The Knesset Plenum rejected a point of order proposed by MK Itzik Shmuli (Israel Labor Party) that would have established a parliamentary committee of inquiry to investigate the deterioration of the poverty rate. In the proposal`s explanation, Shmuli pointed out that according to a new report from the OECD, the poverty rate in Israel is the highest amongst member countries; 20.9% compared to average of 11.1%. Furthermore, a report published by the National Insurance Institute of Israel warned that after the 2013-2014 budget cuts, 90,000 more people will drop below the poverty line. Therefore, considering the current harsh reality, Shmuli contended that it makes sense to establish a parliamentary committee of inquiry in order to study the deterioration of the poverty rate in Israel as well as to discuss ways to immediately reduce the rate.
During the debate about the point of order, Shmuli added that soon a quarter of the Israeli population will be impoverished, along with one out of every three children. He remarked that, ”90,000 people are about to join the cycle of poverty, including 35,000 children,” even though 65% of the poor are working. He also charged that the public is angry and feels deceived because of the negative steps of the government. He said that the way to approach the problem needs to be thorough and consistent. He warned that if solutions are not found, we will all be affected by the cuts and the economic policies and in a few years we will ask, ”Where was the Knesset?”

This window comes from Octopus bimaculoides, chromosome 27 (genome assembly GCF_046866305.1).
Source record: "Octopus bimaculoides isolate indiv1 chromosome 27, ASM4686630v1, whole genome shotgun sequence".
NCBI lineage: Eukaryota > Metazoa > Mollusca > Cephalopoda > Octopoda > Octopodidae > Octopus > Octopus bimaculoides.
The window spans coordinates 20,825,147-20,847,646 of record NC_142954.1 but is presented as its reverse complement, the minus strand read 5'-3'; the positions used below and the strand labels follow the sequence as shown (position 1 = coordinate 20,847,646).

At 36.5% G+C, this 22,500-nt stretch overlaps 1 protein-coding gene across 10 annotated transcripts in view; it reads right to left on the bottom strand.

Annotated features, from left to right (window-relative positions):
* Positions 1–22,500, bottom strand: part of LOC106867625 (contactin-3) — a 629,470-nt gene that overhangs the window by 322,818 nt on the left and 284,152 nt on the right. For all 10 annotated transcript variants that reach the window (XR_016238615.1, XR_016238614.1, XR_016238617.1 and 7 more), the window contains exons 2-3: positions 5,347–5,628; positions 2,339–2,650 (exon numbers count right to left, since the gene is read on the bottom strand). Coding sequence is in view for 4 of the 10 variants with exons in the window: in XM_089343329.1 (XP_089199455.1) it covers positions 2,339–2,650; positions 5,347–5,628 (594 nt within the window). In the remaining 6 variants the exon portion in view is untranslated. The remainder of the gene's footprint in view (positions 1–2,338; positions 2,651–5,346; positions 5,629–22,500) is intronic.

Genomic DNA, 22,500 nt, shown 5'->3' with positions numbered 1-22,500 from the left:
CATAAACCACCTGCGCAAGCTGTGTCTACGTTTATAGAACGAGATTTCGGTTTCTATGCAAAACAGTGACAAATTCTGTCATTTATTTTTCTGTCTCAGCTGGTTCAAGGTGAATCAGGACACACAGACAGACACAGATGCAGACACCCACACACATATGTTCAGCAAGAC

The Deputy Minister of Finance, MK Mickey Levy (Yesh Atid) responded that experience and results impart upon us that the correct policy for shrinking societal gaps is finding full-time employment for both members of a couple. The value of providing social services over monetary allowances is twofold: One, it increases household income and two; social services help to achieve additional societal goals like a raise in the employment rate. He said ”I don`t think that the solution is to establish a parliamentary committee of inquiry.”